Then she gives them a victim. Note that the first and only named victim is Trisha Meili, who we know was not raped by the Central Park Five. Doesn’t matter. Even though we know she was not raped by the Central Park Five, we’re now told Meili was “not the only victim” of the Central Park Five, whom Fairstein can’t name because she can’t establish they were even there as part of the rioters. She’s written two sentences, by the way, and has already subtly re-accused the boys of crimes she knows they did not commit.
Then she ramps up the body count. Eight victims, savage beatings, hospitalizations, head trauma! Just who are these monsters (we’re supposed to think) who maybe didn’t technically rape a woman that evening, but beat up and terrorized an entire park? Were they the Central Park Five? No. Remember she has no idea where those five boys were while this was all going down; it’s a huge park, and the boys claimed they were just hanging out. She can’t prove that they were part of the group of rioters, can’t prove that they participated in the riots, has no physical evidence of them laying a hand on Meili, and can’t prove that they touched any of the other victims either. In fact, the only thing Linda Fairstein can prove about the Central Park Five is that they were nonwhite and in Central Park at some point on the night of April 19.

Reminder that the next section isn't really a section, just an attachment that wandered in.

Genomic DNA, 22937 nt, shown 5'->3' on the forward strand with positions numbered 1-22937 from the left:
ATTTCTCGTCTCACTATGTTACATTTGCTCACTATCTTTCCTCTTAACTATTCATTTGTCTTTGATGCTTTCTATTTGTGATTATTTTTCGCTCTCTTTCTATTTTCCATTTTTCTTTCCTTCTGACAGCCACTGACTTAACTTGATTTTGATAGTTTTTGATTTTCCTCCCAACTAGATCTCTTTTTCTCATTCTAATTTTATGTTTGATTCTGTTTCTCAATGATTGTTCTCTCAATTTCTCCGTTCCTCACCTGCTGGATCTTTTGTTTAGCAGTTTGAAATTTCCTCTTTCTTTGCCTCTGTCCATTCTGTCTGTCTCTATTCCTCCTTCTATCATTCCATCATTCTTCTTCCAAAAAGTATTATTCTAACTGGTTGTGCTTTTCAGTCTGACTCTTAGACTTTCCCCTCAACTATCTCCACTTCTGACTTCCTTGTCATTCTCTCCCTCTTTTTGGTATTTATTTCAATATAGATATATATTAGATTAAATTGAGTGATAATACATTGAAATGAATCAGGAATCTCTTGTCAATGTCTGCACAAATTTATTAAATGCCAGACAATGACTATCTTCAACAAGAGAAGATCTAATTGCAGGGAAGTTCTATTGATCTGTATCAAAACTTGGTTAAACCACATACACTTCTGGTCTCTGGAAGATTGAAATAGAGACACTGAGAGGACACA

Fairstein engages in this literary sleight of hand throughout her op-ed. She points out that 15 teenagers were apprehended, among them members of the Central Park Five. She offers this as proof that they did something, when an arrest is not proof of anything. She seamlessly transitions from picking nits with DuVernay’s dramatization of the story, and then attacking the innocence of the real-life men. Investigative journalist David Heath has a great thread on Twitter knocking down every one of Fairstein’s unfair conjectures based on his encyclopedic knowledge of the case file.
This is what prosecutors do. This is how wrongful convictions happen. We watch courtroom dramas and listen to true-crime podcasts and we think a trial is about evidence, but they’re really about narrative. In this case, you know Fairstein has no evidence. You know that the people she’s talking about were actually exonerated. And yet, in one opening paragraph, Fairstein has tapped into that most familiar of tropes: Them black folks were guilty of something; they had it coming, for one reason or another.